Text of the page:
Skip to comments.HOT lane lottery makes a mockery of GTA traffic woes: Keenan
Posted on 06/28/2016 10:00:41 PM PDT by Tolerance Sucks Rocks
The Ontario lottery corporation recently started advertising its newest scratch-and-win lottery: tickets cost $30 (the highest price among its lotteries), and the top prize is a cool $2.5 million.
Now, if you want an indication of how bad traffic is in the GTA, consider that Transportation Minister Steven Del Duca announced a lottery of his own on Thursday: tickets cost $180 each, though you only pay if you win. The prize? One of 1,000 permits to drive in an uncongested highway lane for 16 kilometres between Burlington and Oakville.
The ad copy writes itself: Imagine the freedom of cruising at upwards of 100 km/h past all the other suckers muddling along in the regular old loser lanes of the QEW. Of course, its the same freedom already available to anyone who carpools or otherwise carries even a single passenger in their car. But imagine winning the freedom to do it alone in your own road-hogging, gas-guzzling living room on wheels. If you dislike people, then this is the prize for you: you dont have to put up with their company, and you can laugh at them as you speed past their non-prize-winning cars. JACKPOT.
As a lottery, it makes a certain amount of sense, I guess. Boost peoples spirits, give them hope. Im not sure it makes all that much sense in any other way at least not in the pilot form just announced.
It pains me to say so, as someone who has long suggested tolls or congestion pricing should be implemented. Part of me wants to say, Well, at least its a start. Maybe it is. Its just a pilot project preparing the launch of high-occupancy toll lanes across the province, with 15.5 kilometres of electronic toll lanes rolling out on the 427 opening in 2021. But, for now, this one doesnt look particularly like progress.
In the years Ive been writing about and reading about and arguing about road pricing, there are usually two justifications given for wanting to do it: one is to raise money, and the other is to meaningfully change driver behaviour to cut the amount of traffic. I think both are worthy goals. Not every advocate of pricing likes both justifications: there are those who say tolls should be revenue neutral and just function in a way that keeps traffic moving smoothly, there are others who say the main reason you want them is to fund public transit. But those are the two main goals, even if some people reject one or the other.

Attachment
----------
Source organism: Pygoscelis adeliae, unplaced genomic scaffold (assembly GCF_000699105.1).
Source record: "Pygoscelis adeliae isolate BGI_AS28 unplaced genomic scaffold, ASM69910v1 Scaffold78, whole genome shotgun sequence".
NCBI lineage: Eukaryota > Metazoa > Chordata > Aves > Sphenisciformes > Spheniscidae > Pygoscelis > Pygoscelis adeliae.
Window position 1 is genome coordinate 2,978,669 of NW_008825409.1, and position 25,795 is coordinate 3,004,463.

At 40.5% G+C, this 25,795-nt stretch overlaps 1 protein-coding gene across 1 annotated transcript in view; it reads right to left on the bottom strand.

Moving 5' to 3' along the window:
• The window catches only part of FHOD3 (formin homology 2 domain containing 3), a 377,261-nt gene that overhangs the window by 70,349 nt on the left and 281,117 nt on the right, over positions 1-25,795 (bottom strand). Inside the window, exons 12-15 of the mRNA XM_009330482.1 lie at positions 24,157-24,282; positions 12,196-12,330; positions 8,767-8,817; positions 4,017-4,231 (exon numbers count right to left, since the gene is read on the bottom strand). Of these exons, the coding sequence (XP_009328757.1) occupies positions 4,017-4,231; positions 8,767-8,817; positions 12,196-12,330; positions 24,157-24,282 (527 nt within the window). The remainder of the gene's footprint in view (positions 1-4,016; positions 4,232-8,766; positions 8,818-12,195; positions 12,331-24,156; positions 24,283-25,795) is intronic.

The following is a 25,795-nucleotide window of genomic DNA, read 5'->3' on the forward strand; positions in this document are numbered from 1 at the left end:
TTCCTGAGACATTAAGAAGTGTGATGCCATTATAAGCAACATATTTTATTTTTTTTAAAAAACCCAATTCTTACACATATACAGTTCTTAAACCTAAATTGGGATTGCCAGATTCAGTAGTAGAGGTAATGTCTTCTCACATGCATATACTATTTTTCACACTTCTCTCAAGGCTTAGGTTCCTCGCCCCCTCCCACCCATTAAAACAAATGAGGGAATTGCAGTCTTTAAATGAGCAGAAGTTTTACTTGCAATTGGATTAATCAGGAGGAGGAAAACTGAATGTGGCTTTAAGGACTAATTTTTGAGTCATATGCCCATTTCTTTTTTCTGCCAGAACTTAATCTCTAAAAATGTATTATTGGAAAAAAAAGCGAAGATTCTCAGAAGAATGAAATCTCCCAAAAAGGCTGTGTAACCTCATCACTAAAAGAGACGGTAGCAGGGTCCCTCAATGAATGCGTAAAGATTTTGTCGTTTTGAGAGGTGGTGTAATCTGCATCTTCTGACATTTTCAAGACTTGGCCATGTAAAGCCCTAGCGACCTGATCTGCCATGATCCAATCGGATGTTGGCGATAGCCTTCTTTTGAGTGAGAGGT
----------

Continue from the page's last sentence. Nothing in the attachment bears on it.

This pilot project, as announced, seems unlikely to accomplish either of those goals.
I mean, certainly, it will raise some revenue. One thousand permits, $180 each: theres $180,000 in revenue over three months. But for a government with more than $130 billion in total existing income, this is among the least effective cash grabs imaginable. Itll take them more than 13 years to generate enough revenue from this project at this price to pay off a single winner of their new scratch-and-win lottery.
And it is hard to see exactly how the program is supposed to change driver behaviour. The high occupancy part the part thats already been in place for a while makes sense: people who want to get to work faster can share rides, and presumably some do, and will. OK.
The toll parts contribution to cutting congestion, under the lottery-permit system, is less clear. The lucky few drivers who win permits get to speed along perhaps theyll drive more, and more often, to take advantage of their luck. Call in sick to the office and just cruise back and forth between Oakville Place and Burlington Mall all day, luxuriating in the unobstructed movement.
The other schmucks? Well, nothing at all changes for them, does it? One thousand fewer cars in their lanes will hardly make them move faster (this stretch of highway handles over 180,000 vehicles a day). The toll-permit charges that those without permits do not pay will do nothing to make them change their minds about driving. How could it? Theyll just muddle along as they have until now.
The nature of pilot projects is you monitor them and see how things go. Fair enough. The province will try out their new system, and presumably will make changes when they see if it works or not. Perhaps itll turn out to be wrong. But I expect it to be nothing more than a novel new lottery, which in making a smoother drive a prize, ensures GTA traffic will remain as bad as ever for the foreseeable future.